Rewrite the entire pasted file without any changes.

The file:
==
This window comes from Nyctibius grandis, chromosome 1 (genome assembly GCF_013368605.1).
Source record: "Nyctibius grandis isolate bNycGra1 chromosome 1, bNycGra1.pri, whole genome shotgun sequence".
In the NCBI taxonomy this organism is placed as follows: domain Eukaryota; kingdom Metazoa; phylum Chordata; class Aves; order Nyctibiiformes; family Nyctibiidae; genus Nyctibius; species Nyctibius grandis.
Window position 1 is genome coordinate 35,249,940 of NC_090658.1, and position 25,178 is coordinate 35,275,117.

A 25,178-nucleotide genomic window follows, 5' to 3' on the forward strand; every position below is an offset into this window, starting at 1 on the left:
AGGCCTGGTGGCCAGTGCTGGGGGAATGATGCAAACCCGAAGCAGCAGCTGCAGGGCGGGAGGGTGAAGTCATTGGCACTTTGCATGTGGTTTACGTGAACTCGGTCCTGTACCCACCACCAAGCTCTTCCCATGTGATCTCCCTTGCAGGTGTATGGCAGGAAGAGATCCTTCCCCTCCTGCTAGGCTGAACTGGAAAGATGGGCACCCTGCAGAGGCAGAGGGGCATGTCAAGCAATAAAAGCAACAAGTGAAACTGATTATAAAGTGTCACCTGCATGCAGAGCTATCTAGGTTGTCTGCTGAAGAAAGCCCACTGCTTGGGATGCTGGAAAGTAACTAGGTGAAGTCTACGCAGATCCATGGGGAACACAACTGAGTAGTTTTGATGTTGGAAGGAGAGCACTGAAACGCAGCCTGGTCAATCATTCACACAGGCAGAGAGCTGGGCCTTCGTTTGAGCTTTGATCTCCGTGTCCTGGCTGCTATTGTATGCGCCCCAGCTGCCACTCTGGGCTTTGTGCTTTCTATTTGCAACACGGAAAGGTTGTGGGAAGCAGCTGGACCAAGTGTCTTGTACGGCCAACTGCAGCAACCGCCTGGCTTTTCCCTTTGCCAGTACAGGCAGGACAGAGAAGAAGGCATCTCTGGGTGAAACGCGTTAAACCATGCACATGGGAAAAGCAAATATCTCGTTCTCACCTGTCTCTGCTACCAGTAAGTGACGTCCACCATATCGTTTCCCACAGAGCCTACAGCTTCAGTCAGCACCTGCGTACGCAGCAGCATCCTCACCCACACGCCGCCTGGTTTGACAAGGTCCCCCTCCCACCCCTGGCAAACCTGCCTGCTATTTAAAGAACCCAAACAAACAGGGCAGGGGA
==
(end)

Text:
This window comes from Nyctibius grandis, chromosome 1 (genome assembly GCF_013368605.1).
Source record: "Nyctibius grandis isolate bNycGra1 chromosome 1, bNycGra1.pri, whole genome shotgun sequence".
In the NCBI taxonomy this organism is placed as follows: domain Eukaryota; kingdom Metazoa; phylum Chordata; class Aves; order Nyctibiiformes; family Nyctibiidae; genus Nyctibius; species Nyctibius grandis.
Window position 1 is genome coordinate 35,249,940 of NC_090658.1, and position 25,178 is coordinate 35,275,117.

A 25,178-nucleotide genomic window follows, 5' to 3' on the forward strand; every position below is an offset into this window, starting at 1 on the left:
AGGCCTGGTGGCCAGTGCTGGGGGAATGATGCAAACCCGAAGCAGCAGCTGCAGGGCGGGAGGGTGAAGTCATTGGCACTTTGCATGTGGTTTACGTGAACTCGGTCCTGTACCCACCACCAAGCTCTTCCCATGTGATCTCCCTTGCAGGTGTATGGCAGGAAGAGATCCTTCCCCTCCTGCTAGGCTGAACTGGAAAGATGGGCACCCTGCAGAGGCAGAGGGGCATGTCAAGCAATAAAAGCAACAAGTGAAACTGATTATAAAGTGTCACCTGCATGCAGAGCTATCTAGGTTGTCTGCTGAAGAAAGCCCACTGCTTGGGATGCTGGAAAGTAACTAGGTGAAGTCTACGCAGATCCATGGGGAACACAACTGAGTAGTTTTGATGTTGGAAGGAGAGCACTGAAACGCAGCCTGGTCAATCATTCACACAGGCAGAGAGCTGGGCCTTCGTTTGAGCTTTGATCTCCGTGTCCTGGCTGCTATTGTATGCGCCCCAGCTGCCACTCTGGGCTTTGTGCTTTCTATTTGCAACACGGAAAGGTTGTGGGAAGCAGCTGGACCAAGTGTCTTGTACGGCCAACTGCAGCAACCGCCTGGCTTTTCCCTTTGCCAGTACAGGCAGGACAGAGAAGAAGGCATCTCTGGGTGAAACGCGTTAAACCATGCACATGGGAAAAGCAAATATCTCGTTCTCACCTGTCTCTGCTACCAGTAAGTGACGTCCACCATATCGTTTCCCACAGAGCCTACAGCTTCAGTCAGCACCTGCGTACGCAGCAGCATCCTCACCCACACGCCGCCTGGTTTGACAAGGTCCCCCTCCCACCCCTGGCAAACCTGCCTGCTATTTAAAGAACCCAAACAAACAGGGCAGGGGA